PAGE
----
Ending the Tyranny of Tasteless Tomatoes 1

Growing the Tomato Independence Project

Behold the lowly tomato. Cast for centuries as nothing more than a common garden vegetable, its true identity as a fruit kept hidden through the ages. Imprisoned by the very vines that gave it life, until ransomed by ripeness. Then shuttered away in case lots and shipped to distant warehouses, only to be crushed, diced, peeled, or worse yet, pureed and stuffed into cans and jars for ignoble display on supermarket shelves. Is it any wonder the tomato suffers from low self-esteem?

Enter the Treasure Valley Food Coalition (TVFC), formed in 2010 to try and engage the area population in a conversation about the resilience, integrity and economic development of our local food system.

“It was very clear that the global, corporate approach to agriculture was becoming increasingly problematic,” says Susan Medlin, treasurer for TVFC’s all-volunteer board. “With waves of recalls, everything from spinach to ground beef, and lots of other issues, we thought somebody should start thinking about how much of what we’re growing in our wonderfully fertile, agricultural valley was actually being consumed here.”

A meta-data analysis commissioned by TVFC produced some startling conclusions. Typically, about three percent of the food consumed in a given area is locally produced, but that figure may be even less in the Treasure Valley.

“There is a huge investment in cattle-related crops, whether it’s for beef or milk production, and what’s left is mostly onions and sugar beets,” says Medlin. “All in all, more than 85 percent of the valley’s beef and milk products leave the state. So we decided what was needed was a more hands-on, grassroots approach.”

The first thing they did was convince the state legislature to declare 2011 The Year of Idaho Food.

“That was really our first attempt to raise awareness of the local food situation and engage the larger community in a conversation about food,” says Medlin.

Through some informal research they learned that institutional food buyers had a list of local items they would be happy to purchase if they were available in quantities that would fill their needs. First on the list was apples, and second was tomatoes. It turns out that 95 percent of all the fresh tomatoes consumed in the Treasure Valley are imported, at an estimated annual cost of $15 million, and that doesn’t include all the preserved and value-added tomato products we bring in as well.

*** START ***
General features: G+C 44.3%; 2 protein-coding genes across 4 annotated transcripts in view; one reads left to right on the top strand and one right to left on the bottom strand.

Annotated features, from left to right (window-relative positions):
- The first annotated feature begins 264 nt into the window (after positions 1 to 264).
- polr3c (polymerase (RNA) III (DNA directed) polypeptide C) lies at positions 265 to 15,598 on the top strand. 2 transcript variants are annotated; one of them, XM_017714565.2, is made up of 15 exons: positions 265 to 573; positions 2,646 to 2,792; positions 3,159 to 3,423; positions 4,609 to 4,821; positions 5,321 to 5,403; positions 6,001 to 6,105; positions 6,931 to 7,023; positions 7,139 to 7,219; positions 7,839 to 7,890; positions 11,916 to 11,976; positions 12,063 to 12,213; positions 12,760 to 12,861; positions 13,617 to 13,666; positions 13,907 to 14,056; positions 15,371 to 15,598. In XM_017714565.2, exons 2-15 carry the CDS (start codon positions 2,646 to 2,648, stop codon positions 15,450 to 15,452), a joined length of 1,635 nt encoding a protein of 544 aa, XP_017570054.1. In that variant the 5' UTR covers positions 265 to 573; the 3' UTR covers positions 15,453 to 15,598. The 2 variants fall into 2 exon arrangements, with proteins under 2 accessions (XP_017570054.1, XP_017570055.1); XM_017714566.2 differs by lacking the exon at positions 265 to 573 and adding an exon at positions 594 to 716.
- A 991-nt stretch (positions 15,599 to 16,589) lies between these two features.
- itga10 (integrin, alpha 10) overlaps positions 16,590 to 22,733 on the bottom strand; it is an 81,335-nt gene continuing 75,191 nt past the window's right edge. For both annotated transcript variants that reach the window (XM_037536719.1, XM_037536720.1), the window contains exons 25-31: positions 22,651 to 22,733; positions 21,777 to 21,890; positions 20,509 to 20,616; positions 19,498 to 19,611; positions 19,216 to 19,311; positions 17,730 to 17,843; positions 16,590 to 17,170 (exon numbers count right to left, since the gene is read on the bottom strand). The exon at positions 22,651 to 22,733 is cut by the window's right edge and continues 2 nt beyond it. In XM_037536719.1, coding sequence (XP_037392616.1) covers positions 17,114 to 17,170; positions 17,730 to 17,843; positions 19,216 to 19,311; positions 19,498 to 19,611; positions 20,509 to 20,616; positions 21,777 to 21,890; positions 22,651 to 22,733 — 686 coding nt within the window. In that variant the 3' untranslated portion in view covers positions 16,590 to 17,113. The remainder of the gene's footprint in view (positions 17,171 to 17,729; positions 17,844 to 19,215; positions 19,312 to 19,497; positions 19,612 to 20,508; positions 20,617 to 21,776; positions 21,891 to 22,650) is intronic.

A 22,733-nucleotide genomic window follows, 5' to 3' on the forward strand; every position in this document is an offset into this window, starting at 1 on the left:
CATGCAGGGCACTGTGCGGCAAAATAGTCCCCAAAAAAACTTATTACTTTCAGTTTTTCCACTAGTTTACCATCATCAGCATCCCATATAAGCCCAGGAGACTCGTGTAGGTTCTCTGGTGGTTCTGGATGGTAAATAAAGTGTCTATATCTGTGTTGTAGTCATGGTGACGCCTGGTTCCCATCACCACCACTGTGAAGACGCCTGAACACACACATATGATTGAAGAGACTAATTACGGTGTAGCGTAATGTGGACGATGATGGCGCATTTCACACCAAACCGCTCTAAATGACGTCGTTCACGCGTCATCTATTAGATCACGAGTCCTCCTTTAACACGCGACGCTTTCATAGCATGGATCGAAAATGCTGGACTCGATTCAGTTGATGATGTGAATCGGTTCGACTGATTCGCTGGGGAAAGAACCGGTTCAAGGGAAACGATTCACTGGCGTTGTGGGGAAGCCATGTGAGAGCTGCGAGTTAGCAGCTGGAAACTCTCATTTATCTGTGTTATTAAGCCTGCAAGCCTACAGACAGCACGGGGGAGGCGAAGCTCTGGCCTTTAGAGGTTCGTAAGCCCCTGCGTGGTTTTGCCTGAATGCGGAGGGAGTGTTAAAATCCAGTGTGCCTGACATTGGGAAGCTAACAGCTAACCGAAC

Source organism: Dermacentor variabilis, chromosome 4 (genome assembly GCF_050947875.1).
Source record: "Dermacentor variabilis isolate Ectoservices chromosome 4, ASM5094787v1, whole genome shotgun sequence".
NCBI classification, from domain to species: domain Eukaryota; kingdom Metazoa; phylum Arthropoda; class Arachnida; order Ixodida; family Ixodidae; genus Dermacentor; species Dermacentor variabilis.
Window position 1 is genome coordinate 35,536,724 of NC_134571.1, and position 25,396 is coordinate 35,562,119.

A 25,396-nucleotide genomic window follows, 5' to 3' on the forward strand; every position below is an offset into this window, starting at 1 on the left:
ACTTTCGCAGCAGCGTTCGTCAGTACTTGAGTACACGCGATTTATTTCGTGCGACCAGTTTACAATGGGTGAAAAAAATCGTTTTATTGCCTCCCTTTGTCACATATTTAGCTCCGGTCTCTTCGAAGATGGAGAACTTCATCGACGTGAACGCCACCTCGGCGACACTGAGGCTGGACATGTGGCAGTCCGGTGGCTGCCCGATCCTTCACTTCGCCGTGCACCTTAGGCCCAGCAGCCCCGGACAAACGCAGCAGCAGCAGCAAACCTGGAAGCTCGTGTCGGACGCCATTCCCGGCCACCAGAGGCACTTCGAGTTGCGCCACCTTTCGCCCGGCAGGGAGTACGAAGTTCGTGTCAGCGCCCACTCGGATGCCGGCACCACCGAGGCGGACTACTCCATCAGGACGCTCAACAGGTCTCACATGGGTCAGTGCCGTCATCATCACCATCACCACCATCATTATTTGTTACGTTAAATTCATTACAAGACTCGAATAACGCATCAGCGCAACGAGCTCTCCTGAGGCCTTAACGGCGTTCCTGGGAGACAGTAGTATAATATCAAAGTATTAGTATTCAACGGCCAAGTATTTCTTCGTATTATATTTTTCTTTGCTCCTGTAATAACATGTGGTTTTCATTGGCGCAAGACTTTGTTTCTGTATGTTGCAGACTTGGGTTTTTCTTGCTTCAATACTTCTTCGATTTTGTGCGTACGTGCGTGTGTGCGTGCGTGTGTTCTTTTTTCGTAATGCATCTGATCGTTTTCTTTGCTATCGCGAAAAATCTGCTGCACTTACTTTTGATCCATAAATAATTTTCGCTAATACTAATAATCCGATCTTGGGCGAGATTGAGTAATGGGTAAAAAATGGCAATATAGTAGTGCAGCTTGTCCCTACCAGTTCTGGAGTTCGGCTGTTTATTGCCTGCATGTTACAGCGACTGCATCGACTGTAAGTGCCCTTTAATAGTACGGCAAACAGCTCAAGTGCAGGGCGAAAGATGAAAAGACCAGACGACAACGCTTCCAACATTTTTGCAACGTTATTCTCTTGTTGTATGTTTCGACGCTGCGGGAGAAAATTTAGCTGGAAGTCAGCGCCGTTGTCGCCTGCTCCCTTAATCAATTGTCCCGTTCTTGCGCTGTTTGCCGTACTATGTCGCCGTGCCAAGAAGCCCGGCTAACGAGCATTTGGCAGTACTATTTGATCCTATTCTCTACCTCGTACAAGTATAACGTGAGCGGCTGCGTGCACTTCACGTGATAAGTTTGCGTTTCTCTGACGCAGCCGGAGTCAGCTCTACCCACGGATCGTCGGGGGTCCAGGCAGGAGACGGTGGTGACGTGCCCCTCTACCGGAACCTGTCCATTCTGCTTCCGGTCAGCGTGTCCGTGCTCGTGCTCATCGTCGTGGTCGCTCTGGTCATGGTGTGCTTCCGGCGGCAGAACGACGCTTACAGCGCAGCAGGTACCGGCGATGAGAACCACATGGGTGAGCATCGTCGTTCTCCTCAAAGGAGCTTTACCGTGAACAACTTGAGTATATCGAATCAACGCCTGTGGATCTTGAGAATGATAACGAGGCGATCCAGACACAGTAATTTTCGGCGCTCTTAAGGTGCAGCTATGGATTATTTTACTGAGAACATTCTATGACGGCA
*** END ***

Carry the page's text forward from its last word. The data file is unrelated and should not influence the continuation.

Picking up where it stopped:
“We often refer to tomatoes as a gateway food when it comes to local food awareness,” Medlin says with a laugh,  “So we tried to get everyone growing tomatoes.”

In the summer of 2012 the TVFC began building a group of nursery partners around the valley, and put together event schedules with each of them. Every Tuesday, all summer long, was Tomato Tuesday. There were classes on tomato plants, tomato seeds, tomato diseases, and there were tomato tastings and salsa festivals. Packets containing four varieties of tomato seeds, along with growing instructions, were distributed at each class. Boise ad firm Oliver Russell created an iconic logo for the newly christened Tomato Independence Project (TIP), and they sold t-shirts with their tag line, “Ending the Tyranny of Tasteless Tomatoes,” emblazoned on the back.

They capped off each season with a community read, featuring various tomato writers. In 2013, they brought in Barry Estabrook, author of Tomatoland: How Modern Industrial Agriculture Destroyed our Most Alluring Fruit. He packed the Jordan Ballroom at Boise State and another lecture at the University of Idaho. The book made the freshman reading list at both universities and the College of Western Idaho, and was used as a text in the Foundations classes at Boise State, as well as several classes at the College of Idaho.